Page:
The Friends of the Library was unable to hold its annual book sale. That fundraiser generally provides for the summer reading program materials. Without the sale, Bishop sought out grants to cover the program.

“Our average spending for the summer reading program is $4,600. That’s for everything: presenters, ... crafts, ... prizes, incentives and things of that nature.” Bishop said.

Bishop said one of his first acts as library director was to review the library’s ordinance. He found that the board needed to be seven members instead of the five it was currently operating with. Three new members, Mike Williams, Vidette Dixon-Borgmann and Bethany Beyyette have come on board, but the board is still short two members. Bishop said the library board is required to be gender balanced so the two new members must be male.

Fair Board

Ben Adamson of the Union County Fair Board asked the board for $25,000 in funding for FY 2021-22, the same amount as FY 2020-21.

Adamson said events in April and May were canceled due to COVID-19, but the Union County Fair was able to be held. Some changes were made to encourage social distancing and keep the public safe.

The board allowed food trucks during the fair. Adamson said those were popular and may become a staple to remove some of the burden of operating the cookshack through volunteers and to provide more variety for fair goers.

Use of the fairgrounds for outside events continues to grow. The All Iowa Showdown was held there in August 2020. Adamson said organizers of the showdown are looking at creating a three-year rotation of sites with the Union County fairgrounds as one of the locations.

“Our fairgrounds is getting a lot of attention,” Adamson said. “We’re getting a lot of requests. ... That All Iowa Showdown brought beef producers, swine producers, sheep and goat producers from all four corners of the state of Iowa. ... Our youth have this state of the art facility to use but it’s also bringing people to Union County.”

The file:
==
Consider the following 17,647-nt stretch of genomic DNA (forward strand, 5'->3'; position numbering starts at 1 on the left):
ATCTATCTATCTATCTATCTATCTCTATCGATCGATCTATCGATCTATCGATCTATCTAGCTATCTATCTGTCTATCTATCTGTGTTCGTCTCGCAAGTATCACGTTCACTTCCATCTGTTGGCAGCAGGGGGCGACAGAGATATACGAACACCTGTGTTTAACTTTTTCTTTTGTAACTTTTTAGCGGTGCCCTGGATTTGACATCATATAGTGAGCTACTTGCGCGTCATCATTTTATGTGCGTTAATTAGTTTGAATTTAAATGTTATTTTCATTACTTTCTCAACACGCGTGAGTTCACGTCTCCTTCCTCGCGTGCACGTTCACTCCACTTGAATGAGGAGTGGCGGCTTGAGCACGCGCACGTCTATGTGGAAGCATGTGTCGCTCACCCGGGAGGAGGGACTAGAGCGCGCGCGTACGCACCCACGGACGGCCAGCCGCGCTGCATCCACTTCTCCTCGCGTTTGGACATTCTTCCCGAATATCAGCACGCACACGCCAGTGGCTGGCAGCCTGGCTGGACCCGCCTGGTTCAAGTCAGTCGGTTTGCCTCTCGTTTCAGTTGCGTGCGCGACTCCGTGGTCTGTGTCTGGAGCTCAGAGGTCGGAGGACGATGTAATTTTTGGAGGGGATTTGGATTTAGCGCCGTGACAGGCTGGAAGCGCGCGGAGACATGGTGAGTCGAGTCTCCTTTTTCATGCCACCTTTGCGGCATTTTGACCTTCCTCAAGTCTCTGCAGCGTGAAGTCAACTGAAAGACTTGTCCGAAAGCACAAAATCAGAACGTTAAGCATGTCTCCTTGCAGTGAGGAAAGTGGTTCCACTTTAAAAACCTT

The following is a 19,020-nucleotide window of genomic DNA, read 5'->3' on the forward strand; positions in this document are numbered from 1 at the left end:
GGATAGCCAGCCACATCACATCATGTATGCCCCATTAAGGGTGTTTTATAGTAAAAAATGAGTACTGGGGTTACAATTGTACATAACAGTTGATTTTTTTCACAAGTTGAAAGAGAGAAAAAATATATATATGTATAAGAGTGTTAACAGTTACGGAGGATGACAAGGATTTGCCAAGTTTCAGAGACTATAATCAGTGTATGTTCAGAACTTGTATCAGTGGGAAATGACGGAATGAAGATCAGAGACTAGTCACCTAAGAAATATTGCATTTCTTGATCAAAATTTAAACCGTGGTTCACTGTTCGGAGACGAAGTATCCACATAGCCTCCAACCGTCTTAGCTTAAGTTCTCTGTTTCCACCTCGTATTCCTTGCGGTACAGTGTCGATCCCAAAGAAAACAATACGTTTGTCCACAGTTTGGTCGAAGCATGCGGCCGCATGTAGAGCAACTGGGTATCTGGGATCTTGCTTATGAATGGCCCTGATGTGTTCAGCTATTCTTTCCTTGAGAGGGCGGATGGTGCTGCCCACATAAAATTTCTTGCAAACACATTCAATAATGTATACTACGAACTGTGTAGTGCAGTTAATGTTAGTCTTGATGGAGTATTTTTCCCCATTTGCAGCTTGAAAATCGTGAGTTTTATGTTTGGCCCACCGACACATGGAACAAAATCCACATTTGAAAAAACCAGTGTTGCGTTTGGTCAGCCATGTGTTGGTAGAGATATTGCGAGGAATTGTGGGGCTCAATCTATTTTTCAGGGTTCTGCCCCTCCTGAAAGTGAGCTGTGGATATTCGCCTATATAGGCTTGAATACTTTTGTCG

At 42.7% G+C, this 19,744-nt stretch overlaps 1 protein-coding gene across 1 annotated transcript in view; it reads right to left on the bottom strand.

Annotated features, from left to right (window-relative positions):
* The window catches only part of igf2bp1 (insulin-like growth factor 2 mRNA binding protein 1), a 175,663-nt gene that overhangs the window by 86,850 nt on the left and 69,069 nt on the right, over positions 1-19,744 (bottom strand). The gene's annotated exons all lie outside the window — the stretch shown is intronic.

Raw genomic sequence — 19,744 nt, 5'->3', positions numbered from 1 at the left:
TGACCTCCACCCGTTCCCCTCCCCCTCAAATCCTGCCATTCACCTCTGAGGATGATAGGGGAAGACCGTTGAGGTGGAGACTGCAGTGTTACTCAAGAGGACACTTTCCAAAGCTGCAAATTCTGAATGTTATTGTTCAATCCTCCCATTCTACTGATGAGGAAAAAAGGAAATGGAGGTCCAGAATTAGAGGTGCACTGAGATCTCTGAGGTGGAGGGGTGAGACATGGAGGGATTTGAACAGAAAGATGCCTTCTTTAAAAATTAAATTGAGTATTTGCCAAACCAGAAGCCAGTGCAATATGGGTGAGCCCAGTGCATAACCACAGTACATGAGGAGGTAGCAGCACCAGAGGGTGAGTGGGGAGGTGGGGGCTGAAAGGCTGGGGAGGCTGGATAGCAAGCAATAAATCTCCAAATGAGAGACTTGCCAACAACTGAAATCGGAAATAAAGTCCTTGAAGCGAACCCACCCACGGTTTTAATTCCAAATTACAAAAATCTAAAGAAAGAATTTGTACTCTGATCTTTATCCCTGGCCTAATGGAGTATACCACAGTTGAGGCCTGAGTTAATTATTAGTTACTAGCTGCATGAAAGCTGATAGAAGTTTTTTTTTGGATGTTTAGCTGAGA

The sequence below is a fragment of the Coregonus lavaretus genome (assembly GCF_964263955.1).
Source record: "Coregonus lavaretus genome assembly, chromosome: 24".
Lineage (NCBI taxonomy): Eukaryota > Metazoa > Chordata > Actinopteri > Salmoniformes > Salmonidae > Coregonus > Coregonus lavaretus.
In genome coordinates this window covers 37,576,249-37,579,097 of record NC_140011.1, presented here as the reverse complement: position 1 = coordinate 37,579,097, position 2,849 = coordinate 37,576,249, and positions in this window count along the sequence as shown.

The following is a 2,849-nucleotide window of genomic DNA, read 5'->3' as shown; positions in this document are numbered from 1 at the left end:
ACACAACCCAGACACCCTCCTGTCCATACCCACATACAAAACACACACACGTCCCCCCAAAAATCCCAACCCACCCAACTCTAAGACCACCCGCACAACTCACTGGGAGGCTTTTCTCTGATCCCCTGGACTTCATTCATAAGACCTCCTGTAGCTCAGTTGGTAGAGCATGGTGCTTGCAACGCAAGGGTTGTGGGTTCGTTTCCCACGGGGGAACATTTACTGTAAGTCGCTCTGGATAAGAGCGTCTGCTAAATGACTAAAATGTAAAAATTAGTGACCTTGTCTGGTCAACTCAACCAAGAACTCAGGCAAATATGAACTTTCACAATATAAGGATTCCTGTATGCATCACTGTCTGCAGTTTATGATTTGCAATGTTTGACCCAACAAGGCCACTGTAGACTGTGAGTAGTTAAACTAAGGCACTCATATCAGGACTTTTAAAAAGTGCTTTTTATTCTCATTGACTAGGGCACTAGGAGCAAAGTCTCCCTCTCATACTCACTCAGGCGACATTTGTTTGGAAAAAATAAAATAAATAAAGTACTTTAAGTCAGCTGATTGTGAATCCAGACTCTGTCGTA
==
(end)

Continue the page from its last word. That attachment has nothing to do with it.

The lighted Christmas drive-thru by East Union and Creston FFA students was a success, Adamson said. The FFA members approached the fair board to ask to rent the site for their fundraiser, however, the board did not rent it to them, they simply allowed them to use the grounds. The FFA donated $13,500 to the board.

The FFA intends to make this a yearly event and asked the board for storage space for the displays. The fair board is planning to buy a storage container for that use.

“Anything youth related, we’re going to work with that organization to let them use the fairgrounds for either free or very minimal costs,” Adamson said.

The fairgrounds have also been used for meetings and weddings. Due to the need for extensive cleaning after livestock shows, the board added a power washing fee for weddings during the livestock season.

REGINA SMITH

Reporter, columnist, teacher, children's book author, book store owner - Regina Smith has a wide range of experience in writing and education. She combines those interests and experiences to cover city and county government and human interest stories as well as writing a biweekly column in her home town of Creston, Iowa.